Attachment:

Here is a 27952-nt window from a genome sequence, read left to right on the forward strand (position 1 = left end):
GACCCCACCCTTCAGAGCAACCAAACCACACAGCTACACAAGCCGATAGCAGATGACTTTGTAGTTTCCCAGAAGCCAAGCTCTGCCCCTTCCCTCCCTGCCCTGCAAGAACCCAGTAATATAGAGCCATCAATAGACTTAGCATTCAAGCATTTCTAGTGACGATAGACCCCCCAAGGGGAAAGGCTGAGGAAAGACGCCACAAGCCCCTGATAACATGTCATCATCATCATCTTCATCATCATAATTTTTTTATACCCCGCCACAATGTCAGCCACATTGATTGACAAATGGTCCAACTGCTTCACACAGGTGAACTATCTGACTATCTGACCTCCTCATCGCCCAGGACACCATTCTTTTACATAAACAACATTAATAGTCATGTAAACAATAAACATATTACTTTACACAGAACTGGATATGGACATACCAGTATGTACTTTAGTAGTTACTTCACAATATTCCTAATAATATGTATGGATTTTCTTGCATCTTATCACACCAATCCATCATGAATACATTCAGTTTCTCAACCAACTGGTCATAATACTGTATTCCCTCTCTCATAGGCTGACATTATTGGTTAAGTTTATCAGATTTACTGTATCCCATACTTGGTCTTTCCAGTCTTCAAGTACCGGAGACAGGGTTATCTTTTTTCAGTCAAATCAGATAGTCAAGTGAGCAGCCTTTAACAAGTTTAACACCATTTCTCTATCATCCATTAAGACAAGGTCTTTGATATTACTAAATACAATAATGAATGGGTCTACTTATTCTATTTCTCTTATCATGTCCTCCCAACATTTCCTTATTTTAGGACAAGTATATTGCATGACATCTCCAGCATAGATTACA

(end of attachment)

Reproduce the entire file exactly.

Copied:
Here is a 27952-nt window from a genome sequence, read left to right on the forward strand (position 1 = left end):
GACCCCACCCTTCAGAGCAACCAAACCACACAGCTACACAAGCCGATAGCAGATGACTTTGTAGTTTCCCAGAAGCCAAGCTCTGCCCCTTCCCTCCCTGCCCTGCAAGAACCCAGTAATATAGAGCCATCAATAGACTTAGCATTCAAGCATTTCTAGTGACGATAGACCCCCCAAGGGGAAAGGCTGAGGAAAGACGCCACAAGCCCCTGATAACATGTCATCATCATCATCTTCATCATCATAATTTTTTTATACCCCGCCACAATGTCAGCCACATTGATTGACAAATGGTCCAACTGCTTCACACAGGTGAACTATCTGACTATCTGACCTCCTCATCGCCCAGGACACCATTCTTTTACATAAACAACATTAATAGTCATGTAAACAATAAACATATTACTTTACACAGAACTGGATATGGACATACCAGTATGTACTTTAGTAGTTACTTCACAATATTCCTAATAATATGTATGGATTTTCTTGCATCTTATCACACCAATCCATCATGAATACATTCAGTTTCTCAACCAACTGGTCATAATACTGTATTCCCTCTCTCATAGGCTGACATTATTGGTTAAGTTTATCAGATTTACTGTATCCCATACTTGGTCTTTCCAGTCTTCAAGTACCGGAGACAGGGTTATCTTTTTTCAGTCAAATCAGATAGTCAAGTGAGCAGCCTTTAACAAGTTTAACACCATTTCTCTATCATCCATTAAGACAAGGTCTTTGATATTACTAAATACAATAATGAATGGGTCTACTTATTCTATTTCTCTTATCATGTCCTCCCAACATTTCCTTATTTTAGGACAAGTATATTGCATGACATCTCCAGCATAGATTACA